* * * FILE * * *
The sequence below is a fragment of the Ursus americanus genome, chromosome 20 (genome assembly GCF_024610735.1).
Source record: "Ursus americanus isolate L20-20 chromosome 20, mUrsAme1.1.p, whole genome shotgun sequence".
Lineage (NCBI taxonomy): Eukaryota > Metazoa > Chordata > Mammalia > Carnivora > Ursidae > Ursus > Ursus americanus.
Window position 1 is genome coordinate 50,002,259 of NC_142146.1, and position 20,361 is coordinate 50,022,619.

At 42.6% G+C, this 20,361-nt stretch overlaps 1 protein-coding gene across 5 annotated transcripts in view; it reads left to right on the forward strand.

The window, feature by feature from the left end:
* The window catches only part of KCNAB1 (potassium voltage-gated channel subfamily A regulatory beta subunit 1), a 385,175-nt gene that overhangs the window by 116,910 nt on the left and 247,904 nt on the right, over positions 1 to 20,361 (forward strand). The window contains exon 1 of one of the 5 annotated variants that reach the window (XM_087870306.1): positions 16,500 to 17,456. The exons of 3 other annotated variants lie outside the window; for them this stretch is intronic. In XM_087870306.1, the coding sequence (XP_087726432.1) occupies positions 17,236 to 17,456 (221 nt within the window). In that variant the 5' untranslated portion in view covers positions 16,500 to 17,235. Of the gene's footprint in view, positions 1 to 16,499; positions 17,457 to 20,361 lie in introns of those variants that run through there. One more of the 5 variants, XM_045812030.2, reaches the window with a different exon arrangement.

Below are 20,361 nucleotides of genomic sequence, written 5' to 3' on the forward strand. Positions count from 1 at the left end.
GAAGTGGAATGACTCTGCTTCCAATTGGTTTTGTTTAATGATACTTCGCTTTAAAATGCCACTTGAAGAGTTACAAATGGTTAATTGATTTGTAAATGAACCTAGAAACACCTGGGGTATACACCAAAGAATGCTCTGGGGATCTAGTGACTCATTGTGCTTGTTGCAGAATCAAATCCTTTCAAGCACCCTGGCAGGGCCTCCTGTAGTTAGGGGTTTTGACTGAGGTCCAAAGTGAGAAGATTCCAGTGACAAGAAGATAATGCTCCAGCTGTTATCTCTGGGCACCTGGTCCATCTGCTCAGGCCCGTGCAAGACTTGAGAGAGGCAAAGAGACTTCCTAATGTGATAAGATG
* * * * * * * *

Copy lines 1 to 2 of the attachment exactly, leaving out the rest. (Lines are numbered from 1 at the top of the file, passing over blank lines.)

The sequence below is a fragment of the Ursus americanus genome, chromosome 20 (genome assembly GCF_024610735.1).
Source record: "Ursus americanus isolate L20-20 chromosome 20, mUrsAme1.1.p, whole genome shotgun sequence".